· Puppies (I’ll let congress figure out whether to tattoo or merely slap a label on them once they’re born). I know if I’d seen a label that warned me about how much poop and vomit BugEyes generated, I would’ve run like I was pursued by Satan himself.
· Wild Animals. Remember that idiot who got eaten (along with his girlfriend)? Timothy Treadwell had put out a book about how easy-going bears really were (“harmless party animals” he called them), and spent lots of time rambling about with them. Well, here’s the solution. Dangerous animals (like bears) should be tagged with large red plastic labels that can be read from 100 feet away. Those labels should read “WARNING: THIS ANIMAL REGARDS YOU AS SNACKFOOD.” If nothing else, all pictures that Timothy had taken of himself with various bears would have taken on a rather comic aspect in future cautionary tales.
· Career Politicians. Enough said.

And finally, I think we should put warning labels on all fast food drive-thrus. The labels would read “CAUTION: THE PERSON TAKING YOUR ORDER CANNOT POSSIBLY HEAR YOU PROPERLY. ALL ORDERS WILL BE INCORRECT AT VARYING TIMES”. Of course that wouldn’t solve the problem. But I have a solution that would. Instead of having a little speaker next to the light-up menu, why not have a keyboard where you could input your own order and thus make sure you got it right?

And, of course, if you pulled up to the window and found that your order still wasn’t right, you could spray them with AIRDO.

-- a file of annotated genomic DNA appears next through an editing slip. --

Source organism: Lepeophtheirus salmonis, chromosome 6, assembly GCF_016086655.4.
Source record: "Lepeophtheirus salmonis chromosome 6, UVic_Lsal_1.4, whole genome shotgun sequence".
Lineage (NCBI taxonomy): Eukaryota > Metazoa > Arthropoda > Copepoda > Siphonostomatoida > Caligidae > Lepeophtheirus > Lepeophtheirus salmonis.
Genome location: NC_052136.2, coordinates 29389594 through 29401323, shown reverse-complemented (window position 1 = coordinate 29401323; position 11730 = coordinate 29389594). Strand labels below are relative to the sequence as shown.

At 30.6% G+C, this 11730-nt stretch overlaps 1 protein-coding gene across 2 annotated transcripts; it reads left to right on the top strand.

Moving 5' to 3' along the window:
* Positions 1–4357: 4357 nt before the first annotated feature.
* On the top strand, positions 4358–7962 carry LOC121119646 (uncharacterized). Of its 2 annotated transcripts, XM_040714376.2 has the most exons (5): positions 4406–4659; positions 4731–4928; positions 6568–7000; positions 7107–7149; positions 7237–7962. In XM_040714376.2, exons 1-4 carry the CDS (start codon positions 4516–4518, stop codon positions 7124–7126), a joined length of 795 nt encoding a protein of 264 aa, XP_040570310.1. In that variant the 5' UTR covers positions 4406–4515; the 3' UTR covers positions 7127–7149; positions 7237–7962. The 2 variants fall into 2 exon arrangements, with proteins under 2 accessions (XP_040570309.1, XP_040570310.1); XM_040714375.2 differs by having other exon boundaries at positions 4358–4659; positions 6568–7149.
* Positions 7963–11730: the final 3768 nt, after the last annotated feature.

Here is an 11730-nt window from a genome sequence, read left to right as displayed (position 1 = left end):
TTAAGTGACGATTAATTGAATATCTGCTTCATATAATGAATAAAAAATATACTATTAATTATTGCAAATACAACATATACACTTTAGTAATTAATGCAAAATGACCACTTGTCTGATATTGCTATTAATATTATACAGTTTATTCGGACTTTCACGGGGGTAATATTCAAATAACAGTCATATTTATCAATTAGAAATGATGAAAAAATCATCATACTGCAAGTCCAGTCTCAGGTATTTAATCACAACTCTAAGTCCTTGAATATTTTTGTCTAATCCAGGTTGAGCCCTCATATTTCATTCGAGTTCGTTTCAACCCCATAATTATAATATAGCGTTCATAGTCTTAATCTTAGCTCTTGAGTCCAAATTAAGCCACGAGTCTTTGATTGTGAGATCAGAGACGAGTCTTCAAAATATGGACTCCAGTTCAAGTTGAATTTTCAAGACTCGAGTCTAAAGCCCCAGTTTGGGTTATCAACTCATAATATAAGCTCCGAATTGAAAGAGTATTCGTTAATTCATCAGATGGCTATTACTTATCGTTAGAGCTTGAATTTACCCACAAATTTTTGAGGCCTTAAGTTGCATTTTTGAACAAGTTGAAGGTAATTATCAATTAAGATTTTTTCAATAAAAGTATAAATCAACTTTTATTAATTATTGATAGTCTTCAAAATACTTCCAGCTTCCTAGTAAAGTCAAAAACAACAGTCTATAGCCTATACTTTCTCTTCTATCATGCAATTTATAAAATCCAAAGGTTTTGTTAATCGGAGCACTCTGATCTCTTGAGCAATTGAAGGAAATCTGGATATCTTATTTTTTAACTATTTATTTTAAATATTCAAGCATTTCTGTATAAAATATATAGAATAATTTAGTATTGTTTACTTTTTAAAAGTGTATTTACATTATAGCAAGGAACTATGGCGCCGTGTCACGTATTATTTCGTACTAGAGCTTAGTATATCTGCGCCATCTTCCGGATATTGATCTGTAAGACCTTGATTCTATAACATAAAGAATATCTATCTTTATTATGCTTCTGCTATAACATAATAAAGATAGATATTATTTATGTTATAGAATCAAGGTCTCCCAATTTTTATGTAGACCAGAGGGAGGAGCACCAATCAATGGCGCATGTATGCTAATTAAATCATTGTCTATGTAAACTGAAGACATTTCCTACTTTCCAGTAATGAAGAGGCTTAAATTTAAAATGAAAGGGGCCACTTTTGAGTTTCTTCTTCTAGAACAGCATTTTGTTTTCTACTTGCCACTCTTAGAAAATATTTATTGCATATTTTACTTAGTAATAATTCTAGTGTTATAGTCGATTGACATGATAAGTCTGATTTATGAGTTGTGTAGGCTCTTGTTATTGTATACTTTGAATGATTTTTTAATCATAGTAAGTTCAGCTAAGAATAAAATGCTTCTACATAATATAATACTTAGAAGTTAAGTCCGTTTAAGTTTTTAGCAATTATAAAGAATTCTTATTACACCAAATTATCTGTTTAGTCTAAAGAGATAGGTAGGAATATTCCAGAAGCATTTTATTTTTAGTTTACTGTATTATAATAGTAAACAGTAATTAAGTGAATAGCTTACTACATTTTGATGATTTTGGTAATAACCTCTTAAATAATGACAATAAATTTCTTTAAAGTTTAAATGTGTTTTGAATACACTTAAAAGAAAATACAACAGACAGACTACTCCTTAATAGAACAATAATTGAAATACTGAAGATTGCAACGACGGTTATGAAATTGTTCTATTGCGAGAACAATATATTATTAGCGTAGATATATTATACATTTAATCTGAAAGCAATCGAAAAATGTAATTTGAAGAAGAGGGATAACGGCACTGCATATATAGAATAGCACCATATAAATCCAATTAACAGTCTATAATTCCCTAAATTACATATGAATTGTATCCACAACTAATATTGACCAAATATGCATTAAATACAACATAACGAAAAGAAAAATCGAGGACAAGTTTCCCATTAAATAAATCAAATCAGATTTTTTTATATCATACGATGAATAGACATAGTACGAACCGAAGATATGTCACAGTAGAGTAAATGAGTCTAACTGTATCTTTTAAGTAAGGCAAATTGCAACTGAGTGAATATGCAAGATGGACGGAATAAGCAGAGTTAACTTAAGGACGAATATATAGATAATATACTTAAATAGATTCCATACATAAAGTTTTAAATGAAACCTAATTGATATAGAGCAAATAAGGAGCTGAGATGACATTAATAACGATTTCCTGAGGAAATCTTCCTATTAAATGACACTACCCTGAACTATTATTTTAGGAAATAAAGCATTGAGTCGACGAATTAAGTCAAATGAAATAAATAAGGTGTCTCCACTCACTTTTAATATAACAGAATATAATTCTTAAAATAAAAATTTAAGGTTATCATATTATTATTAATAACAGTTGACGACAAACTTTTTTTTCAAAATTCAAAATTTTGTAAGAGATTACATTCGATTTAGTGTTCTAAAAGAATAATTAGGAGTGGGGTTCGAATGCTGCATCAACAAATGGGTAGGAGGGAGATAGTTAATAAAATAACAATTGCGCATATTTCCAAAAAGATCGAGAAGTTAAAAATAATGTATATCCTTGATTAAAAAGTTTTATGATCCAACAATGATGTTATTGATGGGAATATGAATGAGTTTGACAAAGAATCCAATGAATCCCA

c. 2006

Monday, March 13, 2006

Mutt Strut at Honeymoon Island

Saturday I laced up my tennies, threw BoBo and BugEyes in the car, and drove to Honeymoon Island for the 14th Annual Mutt Strut. For $25, you got access to all the vendors and the other dogs, as well as a fun goodie bag which contained t-r-e-a-t-s (shh, you've gotta spell that word around dogs) as well as other nice things.

Saturday was a perfect day. The wind was nice and cool, the weather warm, and everything looked lovely (even the palmettos!)

My dogs, normally confident and easy-going, were transformed into cowering little white mice when confronted with most of the dogs there (which were at least twice their size).

Just as they were adjusting to an area full of dogs, and all the exciting and interesting dog smells, I had them at the check-in to get them chipped. This is a little implant that, when an animal is scanned, has all the info needed to get them back home. They inject it with a syringe and it only takes seconds.

BoBo took it in pace, with no worries (although for some reason he bled quite a bit at the injection site). But BugEyes, true to her prima donna persona, yelped as if her foot was being sawn off. The people handling her looked panicked at me, and started apologizing profusely. I waived it away. "Don't worry about it," I said. "She's just showing off." BugEyes looked a little crestfallen then, but perked up once we started exploring.

Advertising, doggy-style: